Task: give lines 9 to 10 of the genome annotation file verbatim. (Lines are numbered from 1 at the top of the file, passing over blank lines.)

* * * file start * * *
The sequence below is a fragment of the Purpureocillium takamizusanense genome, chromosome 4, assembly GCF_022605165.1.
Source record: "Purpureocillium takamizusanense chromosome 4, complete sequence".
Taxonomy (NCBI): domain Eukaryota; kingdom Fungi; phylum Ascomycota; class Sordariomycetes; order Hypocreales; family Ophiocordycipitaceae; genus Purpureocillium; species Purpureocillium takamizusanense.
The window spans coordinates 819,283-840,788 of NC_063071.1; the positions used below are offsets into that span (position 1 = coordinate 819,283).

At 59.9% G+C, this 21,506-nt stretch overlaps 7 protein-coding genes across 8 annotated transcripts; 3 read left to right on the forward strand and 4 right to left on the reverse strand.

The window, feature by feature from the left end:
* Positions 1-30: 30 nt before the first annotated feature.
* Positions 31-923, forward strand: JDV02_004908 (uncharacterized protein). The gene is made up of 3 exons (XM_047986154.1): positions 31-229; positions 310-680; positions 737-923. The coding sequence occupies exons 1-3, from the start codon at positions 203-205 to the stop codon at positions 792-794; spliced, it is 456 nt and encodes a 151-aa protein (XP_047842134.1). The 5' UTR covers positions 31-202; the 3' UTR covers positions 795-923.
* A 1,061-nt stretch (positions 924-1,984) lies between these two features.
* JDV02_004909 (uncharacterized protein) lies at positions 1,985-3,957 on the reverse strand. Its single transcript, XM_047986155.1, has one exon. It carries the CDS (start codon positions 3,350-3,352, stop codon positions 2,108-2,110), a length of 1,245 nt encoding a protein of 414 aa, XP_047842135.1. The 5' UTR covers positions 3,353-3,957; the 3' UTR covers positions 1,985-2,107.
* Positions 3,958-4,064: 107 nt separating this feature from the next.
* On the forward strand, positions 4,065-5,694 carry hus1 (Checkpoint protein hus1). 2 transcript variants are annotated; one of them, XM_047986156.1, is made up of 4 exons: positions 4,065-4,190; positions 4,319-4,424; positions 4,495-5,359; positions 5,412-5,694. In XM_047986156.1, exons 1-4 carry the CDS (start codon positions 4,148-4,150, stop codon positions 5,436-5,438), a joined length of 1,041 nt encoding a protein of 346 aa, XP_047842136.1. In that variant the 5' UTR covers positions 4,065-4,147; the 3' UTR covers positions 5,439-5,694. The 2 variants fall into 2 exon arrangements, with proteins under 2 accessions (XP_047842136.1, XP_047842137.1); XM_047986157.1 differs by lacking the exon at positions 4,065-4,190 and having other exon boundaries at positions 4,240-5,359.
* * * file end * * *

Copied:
* A 1,061-nt stretch (positions 924-1,984) lies between these two features.
* JDV02_004909 (uncharacterized protein) lies at positions 1,985-3,957 on the reverse strand. Its single transcript, XM_047986155.1, has one exon. It carries the CDS (start codon positions 3,350-3,352, stop codon positions 2,108-2,110), a length of 1,245 nt encoding a protein of 414 aa, XP_047842135.1. The 5' UTR covers positions 3,353-3,957; the 3' UTR covers positions 1,985-2,107.